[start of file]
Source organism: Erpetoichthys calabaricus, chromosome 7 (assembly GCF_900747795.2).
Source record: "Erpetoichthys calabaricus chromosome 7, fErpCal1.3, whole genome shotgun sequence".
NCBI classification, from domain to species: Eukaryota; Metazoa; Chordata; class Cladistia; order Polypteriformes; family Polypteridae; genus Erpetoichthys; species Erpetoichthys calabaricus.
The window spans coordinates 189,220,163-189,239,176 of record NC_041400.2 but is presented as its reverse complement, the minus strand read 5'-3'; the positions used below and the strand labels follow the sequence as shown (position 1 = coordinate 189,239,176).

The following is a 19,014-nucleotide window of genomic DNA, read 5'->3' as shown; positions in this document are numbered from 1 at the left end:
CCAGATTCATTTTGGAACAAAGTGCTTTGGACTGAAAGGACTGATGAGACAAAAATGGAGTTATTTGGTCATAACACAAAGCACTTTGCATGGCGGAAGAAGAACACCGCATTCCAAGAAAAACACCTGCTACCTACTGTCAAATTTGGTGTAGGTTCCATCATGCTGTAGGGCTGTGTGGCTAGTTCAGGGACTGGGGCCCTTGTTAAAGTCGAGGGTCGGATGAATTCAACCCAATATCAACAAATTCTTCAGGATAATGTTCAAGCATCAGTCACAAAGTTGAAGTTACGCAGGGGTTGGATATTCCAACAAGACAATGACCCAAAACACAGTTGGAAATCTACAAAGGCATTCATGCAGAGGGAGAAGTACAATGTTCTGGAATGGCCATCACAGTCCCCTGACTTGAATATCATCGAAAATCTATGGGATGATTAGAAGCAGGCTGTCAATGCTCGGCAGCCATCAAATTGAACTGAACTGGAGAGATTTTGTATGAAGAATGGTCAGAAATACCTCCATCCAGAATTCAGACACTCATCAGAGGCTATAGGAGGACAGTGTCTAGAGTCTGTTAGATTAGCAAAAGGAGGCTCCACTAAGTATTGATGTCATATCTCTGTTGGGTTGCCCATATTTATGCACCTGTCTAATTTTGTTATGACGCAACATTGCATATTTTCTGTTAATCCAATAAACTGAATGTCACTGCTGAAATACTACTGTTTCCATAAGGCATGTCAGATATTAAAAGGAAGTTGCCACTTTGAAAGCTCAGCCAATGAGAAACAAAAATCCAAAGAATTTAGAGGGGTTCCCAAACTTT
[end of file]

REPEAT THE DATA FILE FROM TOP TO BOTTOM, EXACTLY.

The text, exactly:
Source organism: Erpetoichthys calabaricus, chromosome 7 (assembly GCF_900747795.2).
Source record: "Erpetoichthys calabaricus chromosome 7, fErpCal1.3, whole genome shotgun sequence".
NCBI classification, from domain to species: Eukaryota; Metazoa; Chordata; class Cladistia; order Polypteriformes; family Polypteridae; genus Erpetoichthys; species Erpetoichthys calabaricus.
The window spans coordinates 189,220,163-189,239,176 of record NC_041400.2 but is presented as its reverse complement, the minus strand read 5'-3'; the positions used below and the strand labels follow the sequence as shown (position 1 = coordinate 189,239,176).

The following is a 19,014-nucleotide window of genomic DNA, read 5'->3' as shown; positions in this document are numbered from 1 at the left end:
CCAGATTCATTTTGGAACAAAGTGCTTTGGACTGAAAGGACTGATGAGACAAAAATGGAGTTATTTGGTCATAACACAAAGCACTTTGCATGGCGGAAGAAGAACACCGCATTCCAAGAAAAACACCTGCTACCTACTGTCAAATTTGGTGTAGGTTCCATCATGCTGTAGGGCTGTGTGGCTAGTTCAGGGACTGGGGCCCTTGTTAAAGTCGAGGGTCGGATGAATTCAACCCAATATCAACAAATTCTTCAGGATAATGTTCAAGCATCAGTCACAAAGTTGAAGTTACGCAGGGGTTGGATATTCCAACAAGACAATGACCCAAAACACAGTTGGAAATCTACAAAGGCATTCATGCAGAGGGAGAAGTACAATGTTCTGGAATGGCCATCACAGTCCCCTGACTTGAATATCATCGAAAATCTATGGGATGATTAGAAGCAGGCTGTCAATGCTCGGCAGCCATCAAATTGAACTGAACTGGAGAGATTTTGTATGAAGAATGGTCAGAAATACCTCCATCCAGAATTCAGACACTCATCAGAGGCTATAGGAGGACAGTGTCTAGAGTCTGTTAGATTAGCAAAAGGAGGCTCCACTAAGTATTGATGTCATATCTCTGTTGGGTTGCCCATATTTATGCACCTGTCTAATTTTGTTATGACGCAACATTGCATATTTTCTGTTAATCCAATAAACTGAATGTCACTGCTGAAATACTACTGTTTCCATAAGGCATGTCAGATATTAAAAGGAAGTTGCCACTTTGAAAGCTCAGCCAATGAGAAACAAAAATCCAAAGAATTTAGAGGGGTTCCCAAACTTT